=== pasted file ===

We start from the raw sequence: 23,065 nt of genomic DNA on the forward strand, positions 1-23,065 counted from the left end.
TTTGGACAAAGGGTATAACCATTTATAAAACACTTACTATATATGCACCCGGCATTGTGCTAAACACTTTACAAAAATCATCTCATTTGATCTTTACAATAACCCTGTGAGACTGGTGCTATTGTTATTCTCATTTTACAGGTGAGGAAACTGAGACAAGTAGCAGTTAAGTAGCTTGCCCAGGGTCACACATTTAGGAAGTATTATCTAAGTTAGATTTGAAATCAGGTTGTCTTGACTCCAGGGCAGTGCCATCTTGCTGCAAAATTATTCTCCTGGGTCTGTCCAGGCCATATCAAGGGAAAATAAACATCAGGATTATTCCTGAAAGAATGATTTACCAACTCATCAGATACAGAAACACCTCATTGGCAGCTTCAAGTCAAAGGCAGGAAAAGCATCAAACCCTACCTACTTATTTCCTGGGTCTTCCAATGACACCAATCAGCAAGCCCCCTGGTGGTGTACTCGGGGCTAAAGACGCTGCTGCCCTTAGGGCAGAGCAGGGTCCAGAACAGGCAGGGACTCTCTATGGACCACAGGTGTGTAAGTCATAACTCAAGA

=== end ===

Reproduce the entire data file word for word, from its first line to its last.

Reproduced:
We start from the raw sequence: 23,065 nt of genomic DNA on the forward strand, positions 1-23,065 counted from the left end.
TTTGGACAAAGGGTATAACCATTTATAAAACACTTACTATATATGCACCCGGCATTGTGCTAAACACTTTACAAAAATCATCTCATTTGATCTTTACAATAACCCTGTGAGACTGGTGCTATTGTTATTCTCATTTTACAGGTGAGGAAACTGAGACAAGTAGCAGTTAAGTAGCTTGCCCAGGGTCACACATTTAGGAAGTATTATCTAAGTTAGATTTGAAATCAGGTTGTCTTGACTCCAGGGCAGTGCCATCTTGCTGCAAAATTATTCTCCTGGGTCTGTCCAGGCCATATCAAGGGAAAATAAACATCAGGATTATTCCTGAAAGAATGATTTACCAACTCATCAGATACAGAAACACCTCATTGGCAGCTTCAAGTCAAAGGCAGGAAAAGCATCAAACCCTACCTACTTATTTCCTGGGTCTTCCAATGACACCAATCAGCAAGCCCCCTGGTGGTGTACTCGGGGCTAAAGACGCTGCTGCCCTTAGGGCAGAGCAGGGTCCAGAACAGGCAGGGACTCTCTATGGACCACAGGTGTGTAAGTCATAACTCAAGA